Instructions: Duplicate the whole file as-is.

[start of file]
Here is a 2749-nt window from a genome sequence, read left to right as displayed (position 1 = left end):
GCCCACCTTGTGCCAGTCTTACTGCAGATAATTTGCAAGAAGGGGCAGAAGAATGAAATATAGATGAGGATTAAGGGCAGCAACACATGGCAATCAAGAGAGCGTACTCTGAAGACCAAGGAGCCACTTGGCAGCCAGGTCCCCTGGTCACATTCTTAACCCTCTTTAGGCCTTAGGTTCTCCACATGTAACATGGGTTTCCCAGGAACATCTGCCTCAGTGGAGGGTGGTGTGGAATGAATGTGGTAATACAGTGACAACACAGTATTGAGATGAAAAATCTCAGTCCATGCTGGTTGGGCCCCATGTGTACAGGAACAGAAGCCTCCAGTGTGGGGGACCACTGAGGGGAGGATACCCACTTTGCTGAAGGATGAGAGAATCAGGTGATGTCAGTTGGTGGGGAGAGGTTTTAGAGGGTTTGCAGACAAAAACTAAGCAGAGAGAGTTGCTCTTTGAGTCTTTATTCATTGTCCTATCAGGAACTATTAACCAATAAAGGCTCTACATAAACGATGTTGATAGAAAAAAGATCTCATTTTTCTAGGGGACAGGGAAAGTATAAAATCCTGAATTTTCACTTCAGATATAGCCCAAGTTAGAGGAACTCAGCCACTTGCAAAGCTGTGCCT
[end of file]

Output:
Here is a 2749-nt window from a genome sequence, read left to right as displayed (position 1 = left end):
GCCCACCTTGTGCCAGTCTTACTGCAGATAATTTGCAAGAAGGGGCAGAAGAATGAAATATAGATGAGGATTAAGGGCAGCAACACATGGCAATCAAGAGAGCGTACTCTGAAGACCAAGGAGCCACTTGGCAGCCAGGTCCCCTGGTCACATTCTTAACCCTCTTTAGGCCTTAGGTTCTCCACATGTAACATGGGTTTCCCAGGAACATCTGCCTCAGTGGAGGGTGGTGTGGAATGAATGTGGTAATACAGTGACAACACAGTATTGAGATGAAAAATCTCAGTCCATGCTGGTTGGGCCCCATGTGTACAGGAACAGAAGCCTCCAGTGTGGGGGACCACTGAGGGGAGGATACCCACTTTGCTGAAGGATGAGAGAATCAGGTGATGTCAGTTGGTGGGGAGAGGTTTTAGAGGGTTTGCAGACAAAAACTAAGCAGAGAGAGTTGCTCTTTGAGTCTTTATTCATTGTCCTATCAGGAACTATTAACCAATAAAGGCTCTACATAAACGATGTTGATAGAAAAAAGATCTCATTTTTCTAGGGGACAGGGAAAGTATAAAATCCTGAATTTTCACTTCAGATATAGCCCAAGTTAGAGGAACTCAGCCACTTGCAAAGCTGTGCCT